There’s only one thing better than being on a real bike, under the sun, in the open air: it’s spinning on a stationary bike, sitting in a dark room smelling something like a cross between Limburger cheese and your uncle’s taint. At least that’s what Attorney Barry Trilling – a partner at New Haven’s Wiggin and Dana – will try to tell you. He recently became a Spinning Instructor at GoGreen Fitness in Orange and he bought a headset microphone to let everyone know he’s serious. (Read the full article here).
Trilling is one of thousands of middle-aged, velo-phobic men Spinning their love handles away to the sounds of Foreigner at fitness centers all across the country. It’s the latest in a long line of trendy exercise novelties that captures the average American’s thirst for adventure coupled with his fear of getting dirty.
What is Spinning? you ask. I’ll let google handle this:
As you can see if you click on the image, once you find out “what spinning class is” and/or “what spinning exercise is” the next most popular search query happens to be “what is spinning good for.” I think that pretty much sums it up, but I’ll expound. Spinning gets rid of all the great things about cycling – the fresh air, the open road, the ability to dictate your own pace – and accentuates the single most unpleasant aspect: sweating. Sounds fun, right?
Remember the Nordic Track Skier? We all know the Nordic Track Skier replaced the treadmill, just like Tae Bo replaced Tai Chi, and Pilates supplanted Yoga. So it should be fairly obvious that Spinning has replaced the Stairmaster as a viable form of exercise, and if this pattern continues it will be succeeded by an equally asinine fad that attempts to simulate a real-world experience. My guess is that virtual wood chopping will become very popular next year.
Trilling will lean on his Southern California roots for his classes. Part of the spinning process is visualizing the simulated ride, and Trilling describes hill climbing along the Pacific Coast Highway and high-speed sprints through the Palm Springs desert.
“I try to take people on a road ride,” he said. “Teaching is a lot of fun because you’re talking people through the process.”
That quote must have gotten cut off. Let me try to finish: Teaching is a lot of fun because you’re taking people through the process [of abandoning a legitimate form of transportation and recreation for a much lamer experience… Did I mention that our bikes don’t move?]
Only in suburban America would someone conceive this illegitimate, hideous and deformed child of cycling and then nurture it to adulthood. And to make matters worse, Spinners are now trying to mask their bastard child by hawking it as some form of eco-friendly technology.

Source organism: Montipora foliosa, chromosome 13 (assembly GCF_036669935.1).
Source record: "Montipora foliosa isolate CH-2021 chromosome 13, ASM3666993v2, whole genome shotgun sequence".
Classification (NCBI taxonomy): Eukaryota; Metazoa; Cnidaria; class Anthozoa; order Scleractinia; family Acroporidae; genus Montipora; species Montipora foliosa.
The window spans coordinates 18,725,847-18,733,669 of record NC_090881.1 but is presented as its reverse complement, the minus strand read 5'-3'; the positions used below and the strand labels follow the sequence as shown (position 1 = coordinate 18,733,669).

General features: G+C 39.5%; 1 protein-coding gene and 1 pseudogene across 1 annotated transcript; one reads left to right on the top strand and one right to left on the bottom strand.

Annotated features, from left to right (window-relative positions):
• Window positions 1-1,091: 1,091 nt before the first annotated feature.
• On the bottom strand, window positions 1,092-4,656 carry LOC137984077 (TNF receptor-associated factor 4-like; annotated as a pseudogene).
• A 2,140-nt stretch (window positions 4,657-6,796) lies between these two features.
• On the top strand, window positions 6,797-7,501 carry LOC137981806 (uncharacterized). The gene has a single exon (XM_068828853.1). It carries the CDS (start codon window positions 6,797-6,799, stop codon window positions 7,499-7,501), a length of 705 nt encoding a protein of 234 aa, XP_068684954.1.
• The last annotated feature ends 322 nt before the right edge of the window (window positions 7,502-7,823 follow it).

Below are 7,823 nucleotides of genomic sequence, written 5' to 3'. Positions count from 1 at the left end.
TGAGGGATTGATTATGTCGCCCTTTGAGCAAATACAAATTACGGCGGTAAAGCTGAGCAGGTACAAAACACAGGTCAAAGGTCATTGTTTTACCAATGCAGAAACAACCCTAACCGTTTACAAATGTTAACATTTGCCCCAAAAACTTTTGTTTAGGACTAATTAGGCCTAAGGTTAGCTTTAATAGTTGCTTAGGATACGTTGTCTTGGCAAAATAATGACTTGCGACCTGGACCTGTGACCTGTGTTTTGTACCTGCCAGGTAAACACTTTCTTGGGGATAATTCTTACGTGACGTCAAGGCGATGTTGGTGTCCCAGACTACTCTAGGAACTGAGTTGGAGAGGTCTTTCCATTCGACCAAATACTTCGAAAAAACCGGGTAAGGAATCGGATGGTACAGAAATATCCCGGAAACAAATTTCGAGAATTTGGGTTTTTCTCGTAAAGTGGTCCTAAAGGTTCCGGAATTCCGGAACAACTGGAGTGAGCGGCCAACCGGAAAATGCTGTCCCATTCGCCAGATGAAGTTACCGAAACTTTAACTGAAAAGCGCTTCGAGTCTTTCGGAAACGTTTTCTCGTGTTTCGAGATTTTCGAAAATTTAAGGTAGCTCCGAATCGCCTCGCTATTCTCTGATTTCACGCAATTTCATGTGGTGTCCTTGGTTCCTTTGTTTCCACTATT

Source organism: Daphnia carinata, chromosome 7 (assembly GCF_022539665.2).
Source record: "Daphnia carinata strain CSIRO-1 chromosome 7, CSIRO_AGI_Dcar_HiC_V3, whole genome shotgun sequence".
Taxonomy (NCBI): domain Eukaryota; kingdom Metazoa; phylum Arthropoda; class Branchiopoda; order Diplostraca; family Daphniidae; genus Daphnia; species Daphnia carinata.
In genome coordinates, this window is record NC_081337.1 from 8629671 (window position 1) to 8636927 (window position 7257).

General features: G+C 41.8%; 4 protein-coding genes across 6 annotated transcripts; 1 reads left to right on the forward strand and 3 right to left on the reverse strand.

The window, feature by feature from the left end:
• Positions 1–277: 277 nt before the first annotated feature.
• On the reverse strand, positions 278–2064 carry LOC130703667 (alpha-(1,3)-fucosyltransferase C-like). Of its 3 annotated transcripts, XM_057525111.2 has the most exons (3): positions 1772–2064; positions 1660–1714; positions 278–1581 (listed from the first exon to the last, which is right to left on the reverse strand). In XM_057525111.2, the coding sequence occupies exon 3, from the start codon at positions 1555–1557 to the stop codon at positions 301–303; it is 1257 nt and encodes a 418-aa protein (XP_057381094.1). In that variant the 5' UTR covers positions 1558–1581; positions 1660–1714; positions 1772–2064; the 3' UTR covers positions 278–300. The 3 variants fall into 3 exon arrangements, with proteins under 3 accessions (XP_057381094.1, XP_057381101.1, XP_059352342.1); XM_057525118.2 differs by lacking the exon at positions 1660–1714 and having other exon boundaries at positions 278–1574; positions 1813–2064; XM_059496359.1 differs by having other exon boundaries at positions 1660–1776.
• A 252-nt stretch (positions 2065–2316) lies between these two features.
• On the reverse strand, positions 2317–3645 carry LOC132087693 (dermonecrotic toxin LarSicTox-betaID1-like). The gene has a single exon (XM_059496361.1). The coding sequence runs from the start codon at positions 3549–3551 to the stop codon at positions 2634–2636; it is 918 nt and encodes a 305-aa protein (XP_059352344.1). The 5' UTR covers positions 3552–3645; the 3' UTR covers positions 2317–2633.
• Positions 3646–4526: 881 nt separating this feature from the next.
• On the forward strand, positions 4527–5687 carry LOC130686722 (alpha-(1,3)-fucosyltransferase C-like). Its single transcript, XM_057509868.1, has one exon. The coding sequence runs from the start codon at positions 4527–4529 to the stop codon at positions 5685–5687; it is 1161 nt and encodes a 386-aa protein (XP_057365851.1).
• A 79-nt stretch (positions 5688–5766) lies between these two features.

As it turns out, Trilling, in addition to being a spokesman for Huggies Ultra Dry, also represents several green clients including Green Revolution of Ridgefield. And, it so happens that Green Revolution is all about converting human power into energy. I’m assuming that means they’ve discovered some way of converting old guy sweat into oil. Trilling even admits they’ve been collecting it,
“After you hit that first hump of exertion, you don’t think about it,” Trilling said of the intensity. “But by the time you’re 20 or 25 minutes into it, there will be a bucket of sweat on the floor.”
And with the help of Green Revolution that bucket of sweat may just fuel a car or fry a hamburger.
So what’s the fuss?
To me, the fact that they’re generating electricity only makes their behaviour slightly less annoying. Let’s face it, Orange, Connecticut being the suburb that it is, doesn’t give you many energy-saving options, so this power-generating scheme is really just a band-aid trying to cover a deep gash. The serious energy problems that suburban towns face are not going to be resolved by going to the gym.
I’m assuming the Spinners are all driving sedans or worse to get to GoGreen fitness. So that requires a shit-load of energy, not only to build the car, but of course to drive it. They might stop at Starbucks to sit in the drive-thru and order a Latte with skim milk on their way. That’s like rubbing salt in an open wound if you’ve ever considered the real price of gasoline. More than likely, the home they return to is a single dwelling on at least 1 acre of land. It may even have some green technology inside, but the fact remains that it’s sucking up a lot more energy than a moderately efficient, multi-family house in a neighborhood with a good walk score.
If these guys really wanted to “go green” they would ditch their cars and SUVs, and ride a bike to and from work. If you’re in good shape and you can’t do that, then you live too far from work. I’ll even give these guys the benefit of the doubt: maybe they’re sweating indoors now so that they can become healthy enough to bike to work in the Spring. That’s wishful thinking.
Is GoGreen’s Spinning class going to save the world? No.
Is spinning even fractionally as enjoyable as riding a bike? Nope.
Is it better than sitting on your ass? It pains me to say this but, yes, Spinning is better than sitting on your ass. I will surrender that.